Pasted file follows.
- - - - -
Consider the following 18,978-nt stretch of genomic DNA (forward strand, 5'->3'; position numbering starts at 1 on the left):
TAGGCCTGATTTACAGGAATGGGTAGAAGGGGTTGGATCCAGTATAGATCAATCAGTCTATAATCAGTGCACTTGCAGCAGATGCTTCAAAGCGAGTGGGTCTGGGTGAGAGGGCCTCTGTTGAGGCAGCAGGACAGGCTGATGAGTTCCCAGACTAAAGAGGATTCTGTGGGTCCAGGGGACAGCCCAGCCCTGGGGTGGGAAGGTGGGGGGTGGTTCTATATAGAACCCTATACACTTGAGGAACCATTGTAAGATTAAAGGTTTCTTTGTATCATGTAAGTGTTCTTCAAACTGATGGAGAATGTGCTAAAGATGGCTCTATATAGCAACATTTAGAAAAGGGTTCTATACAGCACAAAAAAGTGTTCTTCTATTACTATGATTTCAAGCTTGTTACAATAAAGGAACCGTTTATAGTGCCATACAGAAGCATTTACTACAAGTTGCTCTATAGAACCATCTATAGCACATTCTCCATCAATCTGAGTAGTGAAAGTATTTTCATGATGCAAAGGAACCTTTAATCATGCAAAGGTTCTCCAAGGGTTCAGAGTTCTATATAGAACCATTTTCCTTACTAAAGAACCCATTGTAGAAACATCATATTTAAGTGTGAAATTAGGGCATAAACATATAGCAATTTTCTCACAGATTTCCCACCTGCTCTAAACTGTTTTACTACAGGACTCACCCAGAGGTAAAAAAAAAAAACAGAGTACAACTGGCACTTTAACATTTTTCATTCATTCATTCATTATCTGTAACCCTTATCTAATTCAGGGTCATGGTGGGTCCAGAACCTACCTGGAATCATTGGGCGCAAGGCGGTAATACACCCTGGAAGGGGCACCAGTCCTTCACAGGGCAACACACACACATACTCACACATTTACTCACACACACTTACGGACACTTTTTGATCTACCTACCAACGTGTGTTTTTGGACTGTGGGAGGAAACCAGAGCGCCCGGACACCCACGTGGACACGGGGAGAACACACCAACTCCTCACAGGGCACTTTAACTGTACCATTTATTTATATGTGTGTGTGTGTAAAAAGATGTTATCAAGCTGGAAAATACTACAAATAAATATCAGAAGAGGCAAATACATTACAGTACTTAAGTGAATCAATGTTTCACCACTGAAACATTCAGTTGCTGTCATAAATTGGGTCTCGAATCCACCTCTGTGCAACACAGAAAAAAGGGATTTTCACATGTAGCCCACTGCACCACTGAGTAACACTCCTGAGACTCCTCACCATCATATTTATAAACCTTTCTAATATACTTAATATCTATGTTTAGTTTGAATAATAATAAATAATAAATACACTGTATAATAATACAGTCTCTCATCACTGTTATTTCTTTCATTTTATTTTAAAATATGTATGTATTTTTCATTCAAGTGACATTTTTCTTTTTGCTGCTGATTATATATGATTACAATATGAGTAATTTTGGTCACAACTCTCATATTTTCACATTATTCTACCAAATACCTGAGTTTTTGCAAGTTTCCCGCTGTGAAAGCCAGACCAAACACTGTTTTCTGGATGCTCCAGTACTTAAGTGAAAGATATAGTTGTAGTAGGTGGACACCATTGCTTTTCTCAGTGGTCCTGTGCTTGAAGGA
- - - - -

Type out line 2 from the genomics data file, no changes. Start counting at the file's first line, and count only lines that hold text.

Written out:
TAGGCCTGATTTACAGGAATGGGTAGAAGGGGTTGGATCCAGTATAGATCAATCAGTCTATAATCAGTGCACTTGCAGCAGATGCTTCAAAGCGAGTGGGTCTGGGTGAGAGGGCCTCTGTTGAGGCAGCAGGACAGGCTGATGAGTTCCCAGACTAAAGAGGATTCTGTGGGTCCAGGGGACAGCCCAGCCCTGGGGTGGGAAGGTGGGGGGTGGTTCTATATAGAACCCTATACACTTGAGGAACCATTGTAAGATTAAAGGTTTCTTTGTATCATGTAAGTGTTCTTCAAACTGATGGAGAATGTGCTAAAGATGGCTCTATATAGCAACATTTAGAAAAGGGTTCTATACAGCACAAAAAAGTGTTCTTCTATTACTATGATTTCAAGCTTGTTACAATAAAGGAACCGTTTATAGTGCCATACAGAAGCATTTACTACAAGTTGCTCTATAGAACCATCTATAGCACATTCTCCATCAATCTGAGTAGTGAAAGTATTTTCATGATGCAAAGGAACCTTTAATCATGCAAAGGTTCTCCAAGGGTTCAGAGTTCTATATAGAACCATTTTCCTTACTAAAGAACCCATTGTAGAAACATCATATTTAAGTGTGAAATTAGGGCATAAACATATAGCAATTTTCTCACAGATTTCCCACCTGCTCTAAACTGTTTTACTACAGGACTCACCCAGAGGTAAAAAAAAAAAACAGAGTACAACTGGCACTTTAACATTTTTCATTCATTCATTCATTATCTGTAACCCTTATCTAATTCAGGGTCATGGTGGGTCCAGAACCTACCTGGAATCATTGGGCGCAAGGCGGTAATACACCCTGGAAGGGGCACCAGTCCTTCACAGGGCAACACACACACATACTCACACATTTACTCACACACACTTACGGACACTTTTTGATCTACCTACCAACGTGTGTTTTTGGACTGTGGGAGGAAACCAGAGCGCCCGGACACCCACGTGGACACGGGGAGAACACACCAACTCCTCACAGGGCACTTTAACTGTACCATTTATTTATATGTGTGTGTGTGTAAAAAGATGTTATCAAGCTGGAAAATACTACAAATAAATATCAGAAGAGGCAAATACATTACAGTACTTAAGTGAATCAATGTTTCACCACTGAAACATTCAGTTGCTGTCATAAATTGGGTCTCGAATCCACCTCTGTGCAACACAGAAAAAAGGGATTTTCACATGTAGCCCACTGCACCACTGAGTAACACTCCTGAGACTCCTCACCATCATATTTATAAACCTTTCTAATATACTTAATATCTATGTTTAGTTTGAATAATAATAAATAATAAATACACTGTATAATAATACAGTCTCTCATCACTGTTATTTCTTTCATTTTATTTTAAAATATGTATGTATTTTTCATTCAAGTGACATTTTTCTTTTTGCTGCTGATTATATATGATTACAATATGAGTAATTTTGGTCACAACTCTCATATTTTCACATTATTCTACCAAATACCTGAGTTTTTGCAAGTTTCCCGCTGTGAAAGCCAGACCAAACACTGTTTTCTGGATGCTCCAGTACTTAAGTGAAAGATATAGTTGTAGTAGGTGGACACCATTGCTTTTCTCAGTGGTCCTGTGCTTGAAGGA